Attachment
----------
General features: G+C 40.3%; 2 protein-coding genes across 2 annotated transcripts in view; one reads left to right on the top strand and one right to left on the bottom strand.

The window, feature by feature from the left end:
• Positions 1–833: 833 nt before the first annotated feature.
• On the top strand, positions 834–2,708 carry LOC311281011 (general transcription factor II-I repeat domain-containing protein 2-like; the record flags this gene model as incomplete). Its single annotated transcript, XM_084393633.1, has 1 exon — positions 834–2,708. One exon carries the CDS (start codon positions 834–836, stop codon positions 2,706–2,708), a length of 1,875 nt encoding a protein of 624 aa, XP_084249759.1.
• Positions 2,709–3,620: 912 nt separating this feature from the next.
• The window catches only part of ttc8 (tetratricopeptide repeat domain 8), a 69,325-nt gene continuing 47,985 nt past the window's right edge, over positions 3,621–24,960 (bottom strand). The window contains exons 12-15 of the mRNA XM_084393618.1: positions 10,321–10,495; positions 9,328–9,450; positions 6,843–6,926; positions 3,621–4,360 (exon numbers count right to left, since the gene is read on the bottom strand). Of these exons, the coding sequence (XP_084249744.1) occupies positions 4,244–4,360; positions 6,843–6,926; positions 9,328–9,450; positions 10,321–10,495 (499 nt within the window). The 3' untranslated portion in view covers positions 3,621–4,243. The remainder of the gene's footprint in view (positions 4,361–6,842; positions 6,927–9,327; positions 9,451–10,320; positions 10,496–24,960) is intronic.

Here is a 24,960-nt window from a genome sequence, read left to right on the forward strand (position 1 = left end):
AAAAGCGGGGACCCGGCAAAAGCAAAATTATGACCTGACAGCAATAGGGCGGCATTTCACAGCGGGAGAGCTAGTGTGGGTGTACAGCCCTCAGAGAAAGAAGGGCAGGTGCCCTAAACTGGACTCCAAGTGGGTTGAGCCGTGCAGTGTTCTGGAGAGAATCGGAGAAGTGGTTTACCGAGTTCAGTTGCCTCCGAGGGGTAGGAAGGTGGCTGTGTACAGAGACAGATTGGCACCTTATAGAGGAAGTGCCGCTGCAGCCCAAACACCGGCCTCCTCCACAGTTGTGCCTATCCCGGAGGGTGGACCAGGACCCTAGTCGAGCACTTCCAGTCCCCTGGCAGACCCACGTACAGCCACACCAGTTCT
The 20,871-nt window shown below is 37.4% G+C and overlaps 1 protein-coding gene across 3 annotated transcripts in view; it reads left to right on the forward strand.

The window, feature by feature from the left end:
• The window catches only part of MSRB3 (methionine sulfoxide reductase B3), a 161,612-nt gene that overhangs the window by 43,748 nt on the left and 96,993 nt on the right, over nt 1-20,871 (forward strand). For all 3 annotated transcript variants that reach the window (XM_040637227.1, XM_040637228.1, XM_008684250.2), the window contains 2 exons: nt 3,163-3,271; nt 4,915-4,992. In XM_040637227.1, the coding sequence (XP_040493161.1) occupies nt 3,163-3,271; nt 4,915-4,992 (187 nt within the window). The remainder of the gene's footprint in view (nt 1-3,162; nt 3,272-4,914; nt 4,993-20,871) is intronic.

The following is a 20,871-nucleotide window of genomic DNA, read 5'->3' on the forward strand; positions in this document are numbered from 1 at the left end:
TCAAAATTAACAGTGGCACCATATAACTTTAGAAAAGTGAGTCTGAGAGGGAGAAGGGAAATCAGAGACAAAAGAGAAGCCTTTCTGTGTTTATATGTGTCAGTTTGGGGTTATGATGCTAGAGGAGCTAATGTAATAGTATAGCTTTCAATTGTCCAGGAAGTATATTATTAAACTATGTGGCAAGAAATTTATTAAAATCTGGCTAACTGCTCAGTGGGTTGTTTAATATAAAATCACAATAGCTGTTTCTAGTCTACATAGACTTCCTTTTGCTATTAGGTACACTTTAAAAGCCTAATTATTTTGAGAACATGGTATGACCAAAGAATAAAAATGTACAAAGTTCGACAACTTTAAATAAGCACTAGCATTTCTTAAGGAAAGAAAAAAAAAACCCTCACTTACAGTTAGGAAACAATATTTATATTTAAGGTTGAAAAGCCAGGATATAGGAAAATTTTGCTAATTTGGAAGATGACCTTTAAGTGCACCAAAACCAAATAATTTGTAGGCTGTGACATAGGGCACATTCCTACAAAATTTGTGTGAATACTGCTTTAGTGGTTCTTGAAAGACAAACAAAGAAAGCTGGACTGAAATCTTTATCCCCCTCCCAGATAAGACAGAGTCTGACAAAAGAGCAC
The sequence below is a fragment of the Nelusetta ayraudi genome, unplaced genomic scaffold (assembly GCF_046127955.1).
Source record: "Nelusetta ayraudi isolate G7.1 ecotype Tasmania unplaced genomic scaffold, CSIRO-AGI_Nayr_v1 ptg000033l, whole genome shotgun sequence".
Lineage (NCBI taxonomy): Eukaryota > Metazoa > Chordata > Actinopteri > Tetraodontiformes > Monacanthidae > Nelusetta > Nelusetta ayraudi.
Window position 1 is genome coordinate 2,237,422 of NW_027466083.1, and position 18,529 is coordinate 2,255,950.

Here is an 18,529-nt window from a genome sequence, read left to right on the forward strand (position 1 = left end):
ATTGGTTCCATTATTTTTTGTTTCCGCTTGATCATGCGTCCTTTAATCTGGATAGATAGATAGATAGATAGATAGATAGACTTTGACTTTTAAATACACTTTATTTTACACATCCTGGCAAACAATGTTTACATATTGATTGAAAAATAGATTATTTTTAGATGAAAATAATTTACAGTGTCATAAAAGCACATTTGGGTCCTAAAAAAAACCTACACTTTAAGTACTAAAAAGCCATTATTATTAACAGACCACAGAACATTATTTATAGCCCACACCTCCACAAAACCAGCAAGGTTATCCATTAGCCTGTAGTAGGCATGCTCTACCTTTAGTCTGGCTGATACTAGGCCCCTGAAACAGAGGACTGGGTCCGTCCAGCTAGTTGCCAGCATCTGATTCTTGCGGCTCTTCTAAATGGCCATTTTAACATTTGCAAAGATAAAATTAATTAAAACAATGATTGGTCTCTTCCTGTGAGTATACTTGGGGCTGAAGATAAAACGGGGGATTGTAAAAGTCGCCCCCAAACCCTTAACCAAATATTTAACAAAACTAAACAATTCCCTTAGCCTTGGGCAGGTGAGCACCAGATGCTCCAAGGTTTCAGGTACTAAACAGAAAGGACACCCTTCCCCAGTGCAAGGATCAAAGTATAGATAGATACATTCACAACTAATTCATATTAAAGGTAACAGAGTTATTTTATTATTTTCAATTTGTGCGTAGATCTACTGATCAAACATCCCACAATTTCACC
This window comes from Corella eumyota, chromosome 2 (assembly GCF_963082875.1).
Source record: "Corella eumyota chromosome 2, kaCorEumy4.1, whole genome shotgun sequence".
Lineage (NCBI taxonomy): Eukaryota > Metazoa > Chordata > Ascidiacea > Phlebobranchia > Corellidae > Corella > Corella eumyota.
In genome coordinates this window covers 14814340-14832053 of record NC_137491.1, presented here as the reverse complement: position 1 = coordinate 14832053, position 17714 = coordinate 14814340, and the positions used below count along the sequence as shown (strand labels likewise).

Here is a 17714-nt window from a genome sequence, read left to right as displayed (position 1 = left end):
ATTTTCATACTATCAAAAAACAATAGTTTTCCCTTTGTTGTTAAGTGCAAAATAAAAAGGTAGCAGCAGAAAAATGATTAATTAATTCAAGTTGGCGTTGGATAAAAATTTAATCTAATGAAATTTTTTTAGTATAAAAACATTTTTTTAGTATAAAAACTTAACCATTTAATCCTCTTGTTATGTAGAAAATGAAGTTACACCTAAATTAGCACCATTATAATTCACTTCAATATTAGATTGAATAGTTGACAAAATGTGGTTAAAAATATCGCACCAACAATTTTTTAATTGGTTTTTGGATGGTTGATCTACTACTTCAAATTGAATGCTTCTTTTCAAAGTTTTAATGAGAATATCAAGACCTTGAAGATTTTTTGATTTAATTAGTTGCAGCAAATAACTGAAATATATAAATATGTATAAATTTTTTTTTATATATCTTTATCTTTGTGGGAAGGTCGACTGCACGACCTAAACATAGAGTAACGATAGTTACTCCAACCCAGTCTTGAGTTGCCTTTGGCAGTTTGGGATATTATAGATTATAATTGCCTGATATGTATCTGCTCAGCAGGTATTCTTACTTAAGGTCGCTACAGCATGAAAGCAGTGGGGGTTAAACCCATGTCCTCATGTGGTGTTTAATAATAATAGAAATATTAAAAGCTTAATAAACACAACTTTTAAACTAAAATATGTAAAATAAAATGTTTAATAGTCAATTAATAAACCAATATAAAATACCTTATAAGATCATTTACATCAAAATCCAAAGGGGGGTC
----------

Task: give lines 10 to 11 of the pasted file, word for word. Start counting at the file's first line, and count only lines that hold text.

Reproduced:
The window, feature by feature from the left end:
• The window catches only part of MSRB3 (methionine sulfoxide reductase B3), a 161,612-nt gene that overhangs the window by 43,748 nt on the left and 96,993 nt on the right, over nt 1-20,871 (forward strand). For all 3 annotated transcript variants that reach the window (XM_040637227.1, XM_040637228.1, XM_008684250.2), the window contains 2 exons: nt 3,163-3,271; nt 4,915-4,992. In XM_040637227.1, the coding sequence (XP_040493161.1) occupies nt 3,163-3,271; nt 4,915-4,992 (187 nt within the window). The remainder of the gene's footprint in view (nt 1-3,162; nt 3,272-4,914; nt 4,993-20,871) is intronic.